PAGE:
So, why are so many Christians standing around looking toward heaven?

“Galileans, why are you standing here, looking toward heaven?" Acts 1:11a NIV

The Great Debate

There happens to be a great debate whether the universe has a Maker with a grand design or it's held together by the laws of nature such as gravity, space, time and matter. Stephen Hawking wrote a book along with Leonard Mlodinow titled The Grand Design in 2010. Discovery Chanel produced a documentary that created a visual example to help us comprehend what's going on within the minds of these great scientists and thinkers. I think it's quite fascinating. Stephen Hawking is a gentle man with such amazing capacity few of us will ever truly understand but many of us can appreciate. I suspect he investigates the greater questions of the universe because he is driven by a motive greater than himself. I think Stephen is not only satisfied with the question with 'how' the universe was created. But, I think down deep, Stephen asks the question 'why' was the universe created.

Cogito, ergo sum (I think, therefore, I am)

The French philosopher René Descartes in his Discourse on Method (1637) took a first step in demonstrating the attainability of certain knowledge. Almost 400 years ago, Descartes released this 'Twitter post,' cogito-ergo-sum. Descartes revolutionized the way human beings think about the way we think. Descartes identified our human desire to find meaning and purpose by revealing the center of our desire to know and think, therefore exist. So, if we can think, we can imagine. If we can imagine, we can become. If we can become, we can become a positive force for good or bad. Ultimately, if we think we can change anything--we can actually change anything.

Science and faith combine?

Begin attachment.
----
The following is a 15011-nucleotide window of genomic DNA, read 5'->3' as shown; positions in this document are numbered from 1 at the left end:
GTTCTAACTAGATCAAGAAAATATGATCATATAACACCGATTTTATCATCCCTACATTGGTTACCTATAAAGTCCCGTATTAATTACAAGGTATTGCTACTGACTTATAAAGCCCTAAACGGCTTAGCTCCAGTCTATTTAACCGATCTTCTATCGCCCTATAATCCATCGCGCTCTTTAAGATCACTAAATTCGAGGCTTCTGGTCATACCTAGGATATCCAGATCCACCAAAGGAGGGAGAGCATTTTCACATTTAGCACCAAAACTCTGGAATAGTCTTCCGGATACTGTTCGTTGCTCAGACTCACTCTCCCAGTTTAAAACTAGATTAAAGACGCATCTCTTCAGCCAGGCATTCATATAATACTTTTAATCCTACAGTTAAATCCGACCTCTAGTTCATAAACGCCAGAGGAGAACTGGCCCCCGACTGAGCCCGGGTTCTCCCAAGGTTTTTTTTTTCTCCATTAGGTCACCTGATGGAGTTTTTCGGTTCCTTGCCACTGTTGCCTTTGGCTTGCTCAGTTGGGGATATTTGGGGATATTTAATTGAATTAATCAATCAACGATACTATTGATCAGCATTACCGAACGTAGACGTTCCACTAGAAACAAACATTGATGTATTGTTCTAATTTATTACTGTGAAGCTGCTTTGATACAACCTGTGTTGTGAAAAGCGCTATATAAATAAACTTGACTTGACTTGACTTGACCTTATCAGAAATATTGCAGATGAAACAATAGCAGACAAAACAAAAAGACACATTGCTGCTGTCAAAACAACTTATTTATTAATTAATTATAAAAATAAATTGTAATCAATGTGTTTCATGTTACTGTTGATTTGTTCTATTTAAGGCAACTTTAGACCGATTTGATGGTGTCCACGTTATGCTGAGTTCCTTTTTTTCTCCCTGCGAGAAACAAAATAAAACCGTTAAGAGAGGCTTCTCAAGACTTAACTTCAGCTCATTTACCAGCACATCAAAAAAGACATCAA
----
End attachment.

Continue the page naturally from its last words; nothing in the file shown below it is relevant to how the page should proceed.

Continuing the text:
Our scientific brothers have done much to help us understand the complex and undeniably magnificent megacosms of the ever-expanding universe and the limitless-potential of the human mind. Kevin Harney, of Organic Outreach fame, captured our attention as he capitalized on the aforementioned discoveries. Harney believes the potential for change and meaning is found in the church. Organic outreach is what happens when evangelistic vision and action become the domain of every ministry in a church and the commitment of every member of the congregation.* Harney re-minds us that our thinking shapes our actions. Sometimes a simple adjustment in our thinking can have far-reaching repercussions. Effective and world-changing outreach will not just happen spontaneously. It will take planning, strategic goal-setting, lots of prayer, and the effort of a congregation committed to sharing the good news of Jesus in creative and innovative ways. We can learn from the founder of Methodism, John Wesley, that effective ministry requires consistent support and clear accountability.

So, why are so many Christians standing around looking toward heaven?

Sadly, many followers of Jesus are content to stand and look toward heaven. Believers in Jesus can have little or no effect for the Kingdom of God. They can live committed to Jesus without consideration to what each believer is expected to accomplish while living on earth. We are saved for more than ourselves.  We are saved to help others.We are God’s strategic plan to change the world. A church that loves people with the passionate heart of God will ultimately help others come to know the ever-expanding, limitless potential of God working in and through us to reach a lost and dying world. But, we all have to do our part. Join us this weekend for the second episode of our Faith Promise series GO! We ask Wheatland mission teams where they saw God at work.

"You will be my witnesses in Jerusalem, in all Judea and Samaria, and to the end of the earth." Acts 1:8b NIV

*Organic Outreach for Churches: Infusing Evangelistic Passion in your Local Congregation. Kevin Harney, Zondervan. 2011